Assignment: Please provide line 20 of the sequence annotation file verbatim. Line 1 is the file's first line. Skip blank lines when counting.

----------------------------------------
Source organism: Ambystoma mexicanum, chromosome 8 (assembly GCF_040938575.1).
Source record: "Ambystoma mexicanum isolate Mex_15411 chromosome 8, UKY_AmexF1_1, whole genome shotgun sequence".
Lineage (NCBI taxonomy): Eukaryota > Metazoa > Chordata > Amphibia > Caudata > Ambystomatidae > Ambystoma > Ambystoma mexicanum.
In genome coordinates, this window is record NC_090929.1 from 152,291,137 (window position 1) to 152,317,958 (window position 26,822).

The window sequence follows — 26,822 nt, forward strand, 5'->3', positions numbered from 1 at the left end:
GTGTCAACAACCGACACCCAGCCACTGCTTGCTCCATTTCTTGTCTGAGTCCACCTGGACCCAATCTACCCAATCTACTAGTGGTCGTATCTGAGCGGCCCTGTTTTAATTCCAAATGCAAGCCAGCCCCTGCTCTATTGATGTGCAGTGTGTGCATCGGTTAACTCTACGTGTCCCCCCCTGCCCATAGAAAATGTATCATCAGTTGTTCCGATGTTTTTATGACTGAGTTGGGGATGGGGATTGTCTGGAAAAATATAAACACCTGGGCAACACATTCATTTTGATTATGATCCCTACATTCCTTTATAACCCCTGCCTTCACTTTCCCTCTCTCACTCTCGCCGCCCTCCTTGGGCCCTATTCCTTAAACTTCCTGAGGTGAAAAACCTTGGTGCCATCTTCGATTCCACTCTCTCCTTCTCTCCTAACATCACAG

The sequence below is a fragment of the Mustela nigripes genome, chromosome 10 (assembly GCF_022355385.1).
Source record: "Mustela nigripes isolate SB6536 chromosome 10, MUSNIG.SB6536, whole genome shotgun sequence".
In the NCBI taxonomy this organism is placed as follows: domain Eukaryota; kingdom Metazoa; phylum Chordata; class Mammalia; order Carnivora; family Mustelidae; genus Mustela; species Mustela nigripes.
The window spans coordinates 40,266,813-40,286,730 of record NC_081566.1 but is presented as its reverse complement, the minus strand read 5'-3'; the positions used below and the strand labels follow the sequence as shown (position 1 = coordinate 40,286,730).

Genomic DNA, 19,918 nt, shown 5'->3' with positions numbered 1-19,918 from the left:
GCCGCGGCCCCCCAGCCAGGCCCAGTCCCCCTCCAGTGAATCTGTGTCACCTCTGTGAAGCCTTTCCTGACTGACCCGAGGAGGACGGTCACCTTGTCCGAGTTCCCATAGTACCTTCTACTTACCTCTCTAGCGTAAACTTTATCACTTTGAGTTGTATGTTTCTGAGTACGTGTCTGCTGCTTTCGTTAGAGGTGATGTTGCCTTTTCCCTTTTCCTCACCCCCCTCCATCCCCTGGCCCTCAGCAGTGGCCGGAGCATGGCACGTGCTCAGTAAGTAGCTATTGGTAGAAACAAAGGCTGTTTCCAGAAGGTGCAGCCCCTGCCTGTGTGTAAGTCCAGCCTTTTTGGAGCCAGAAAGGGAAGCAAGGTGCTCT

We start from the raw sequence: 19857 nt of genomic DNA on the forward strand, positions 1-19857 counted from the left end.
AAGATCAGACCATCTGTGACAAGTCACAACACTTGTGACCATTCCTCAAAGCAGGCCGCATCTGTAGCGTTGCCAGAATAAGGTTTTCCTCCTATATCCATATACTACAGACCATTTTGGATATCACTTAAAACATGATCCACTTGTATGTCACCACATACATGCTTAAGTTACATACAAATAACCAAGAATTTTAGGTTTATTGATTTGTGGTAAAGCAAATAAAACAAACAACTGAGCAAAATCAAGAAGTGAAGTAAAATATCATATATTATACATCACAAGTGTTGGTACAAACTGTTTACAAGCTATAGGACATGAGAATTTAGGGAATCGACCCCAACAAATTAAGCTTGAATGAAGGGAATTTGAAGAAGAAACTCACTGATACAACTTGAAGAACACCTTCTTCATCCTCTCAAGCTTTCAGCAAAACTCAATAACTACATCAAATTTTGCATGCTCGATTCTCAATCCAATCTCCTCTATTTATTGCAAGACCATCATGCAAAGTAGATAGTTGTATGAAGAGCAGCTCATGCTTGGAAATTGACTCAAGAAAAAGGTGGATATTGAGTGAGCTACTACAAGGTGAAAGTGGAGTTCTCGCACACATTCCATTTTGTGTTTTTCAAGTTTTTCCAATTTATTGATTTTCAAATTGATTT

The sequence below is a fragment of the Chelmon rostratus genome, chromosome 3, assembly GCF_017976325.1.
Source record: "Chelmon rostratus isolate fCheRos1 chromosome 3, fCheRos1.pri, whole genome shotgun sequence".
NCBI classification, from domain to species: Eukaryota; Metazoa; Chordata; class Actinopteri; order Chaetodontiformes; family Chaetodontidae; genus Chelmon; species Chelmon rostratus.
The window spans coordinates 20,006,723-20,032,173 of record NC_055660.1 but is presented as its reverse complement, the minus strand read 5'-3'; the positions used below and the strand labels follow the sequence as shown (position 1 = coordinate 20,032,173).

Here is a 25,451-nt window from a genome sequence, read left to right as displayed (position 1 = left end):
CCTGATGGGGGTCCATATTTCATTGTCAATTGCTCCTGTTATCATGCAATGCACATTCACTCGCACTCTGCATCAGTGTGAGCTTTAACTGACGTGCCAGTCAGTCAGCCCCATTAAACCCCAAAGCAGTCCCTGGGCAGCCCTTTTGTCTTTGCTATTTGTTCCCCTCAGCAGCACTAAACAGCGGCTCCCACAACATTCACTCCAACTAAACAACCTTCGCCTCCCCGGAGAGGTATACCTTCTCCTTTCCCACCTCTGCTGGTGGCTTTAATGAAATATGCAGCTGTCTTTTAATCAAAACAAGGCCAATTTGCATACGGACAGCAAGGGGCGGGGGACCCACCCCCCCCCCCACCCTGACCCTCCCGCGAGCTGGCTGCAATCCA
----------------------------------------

CCTGATGGGGGTCCATATTTCATTGTCAATTGCTCCTGTTATCATGCAATGCACATTCACTCGCACTCTGCATCAGTGTGAGCTTTAACTGACGTGCCAGTCAGTCAGCCCCATTAAACCCCAAAGCAGTCCCTGGGCAGCCCTTTTGTCTTTGCTATTTGTTCCCCTCAGCAGCACTAAACAGCGGCTCCCACAACATTCACTCCAACTAAACAACCTTCGCCTCCCCGGAGAGGTATACCTTCTCCTTTCCCACCTCTGCTGGTGGCTTTAATGAAATATGCAGCTGTCTTTTAATCAAAACAAGGCCAATTTGCATACGGACAGCAAGGGGCGGGGGACCCACCCCCCCCCCCACCCTGACCCTCCCGCGAGCTGGCTGCAATCCA